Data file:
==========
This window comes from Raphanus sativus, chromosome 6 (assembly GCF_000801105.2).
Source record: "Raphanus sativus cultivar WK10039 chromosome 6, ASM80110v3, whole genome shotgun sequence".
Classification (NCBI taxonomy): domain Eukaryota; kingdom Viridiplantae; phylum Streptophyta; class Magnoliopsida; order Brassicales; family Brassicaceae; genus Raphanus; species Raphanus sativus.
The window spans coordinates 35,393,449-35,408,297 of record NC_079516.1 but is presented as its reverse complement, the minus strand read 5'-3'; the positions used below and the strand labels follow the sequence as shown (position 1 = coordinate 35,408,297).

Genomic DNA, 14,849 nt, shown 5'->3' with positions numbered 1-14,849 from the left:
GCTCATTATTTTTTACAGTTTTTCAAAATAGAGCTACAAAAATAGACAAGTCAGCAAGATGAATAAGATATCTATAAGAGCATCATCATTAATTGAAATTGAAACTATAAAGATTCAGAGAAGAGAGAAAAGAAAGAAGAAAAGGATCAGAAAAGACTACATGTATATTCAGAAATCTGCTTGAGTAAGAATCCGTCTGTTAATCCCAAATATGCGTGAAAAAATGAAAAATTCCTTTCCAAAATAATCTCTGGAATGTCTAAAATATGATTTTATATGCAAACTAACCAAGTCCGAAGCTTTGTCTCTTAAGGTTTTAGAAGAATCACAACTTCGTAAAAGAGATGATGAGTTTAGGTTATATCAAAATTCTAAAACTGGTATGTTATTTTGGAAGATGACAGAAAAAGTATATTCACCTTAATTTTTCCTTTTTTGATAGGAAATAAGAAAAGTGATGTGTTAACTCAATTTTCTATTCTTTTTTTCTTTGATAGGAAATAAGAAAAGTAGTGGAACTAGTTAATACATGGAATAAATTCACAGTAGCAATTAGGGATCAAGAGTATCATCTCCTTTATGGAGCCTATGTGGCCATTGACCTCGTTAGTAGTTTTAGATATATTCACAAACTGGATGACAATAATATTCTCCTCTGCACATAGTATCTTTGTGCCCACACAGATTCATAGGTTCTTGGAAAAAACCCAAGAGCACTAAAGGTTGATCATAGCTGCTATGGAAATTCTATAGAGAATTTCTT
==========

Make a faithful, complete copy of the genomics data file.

This window comes from Raphanus sativus, chromosome 6 (assembly GCF_000801105.2).
Source record: "Raphanus sativus cultivar WK10039 chromosome 6, ASM80110v3, whole genome shotgun sequence".
Classification (NCBI taxonomy): domain Eukaryota; kingdom Viridiplantae; phylum Streptophyta; class Magnoliopsida; order Brassicales; family Brassicaceae; genus Raphanus; species Raphanus sativus.
The window spans coordinates 35,393,449-35,408,297 of record NC_079516.1 but is presented as its reverse complement, the minus strand read 5'-3'; the positions used below and the strand labels follow the sequence as shown (position 1 = coordinate 35,408,297).

Genomic DNA, 14,849 nt, shown 5'->3' with positions numbered 1-14,849 from the left:
GCTCATTATTTTTTACAGTTTTTCAAAATAGAGCTACAAAAATAGACAAGTCAGCAAGATGAATAAGATATCTATAAGAGCATCATCATTAATTGAAATTGAAACTATAAAGATTCAGAGAAGAGAGAAAAGAAAGAAGAAAAGGATCAGAAAAGACTACATGTATATTCAGAAATCTGCTTGAGTAAGAATCCGTCTGTTAATCCCAAATATGCGTGAAAAAATGAAAAATTCCTTTCCAAAATAATCTCTGGAATGTCTAAAATATGATTTTATATGCAAACTAACCAAGTCCGAAGCTTTGTCTCTTAAGGTTTTAGAAGAATCACAACTTCGTAAAAGAGATGATGAGTTTAGGTTATATCAAAATTCTAAAACTGGTATGTTATTTTGGAAGATGACAGAAAAAGTATATTCACCTTAATTTTTCCTTTTTTGATAGGAAATAAGAAAAGTGATGTGTTAACTCAATTTTCTATTCTTTTTTTCTTTGATAGGAAATAAGAAAAGTAGTGGAACTAGTTAATACATGGAATAAATTCACAGTAGCAATTAGGGATCAAGAGTATCATCTCCTTTATGGAGCCTATGTGGCCATTGACCTCGTTAGTAGTTTTAGATATATTCACAAACTGGATGACAATAATATTCTCCTCTGCACATAGTATCTTTGTGCCCACACAGATTCATAGGTTCTTGGAAAAAACCCAAGAGCACTAAAGGTTGATCATAGCTGCTATGGAAATTCTATAGAGAATTTCTT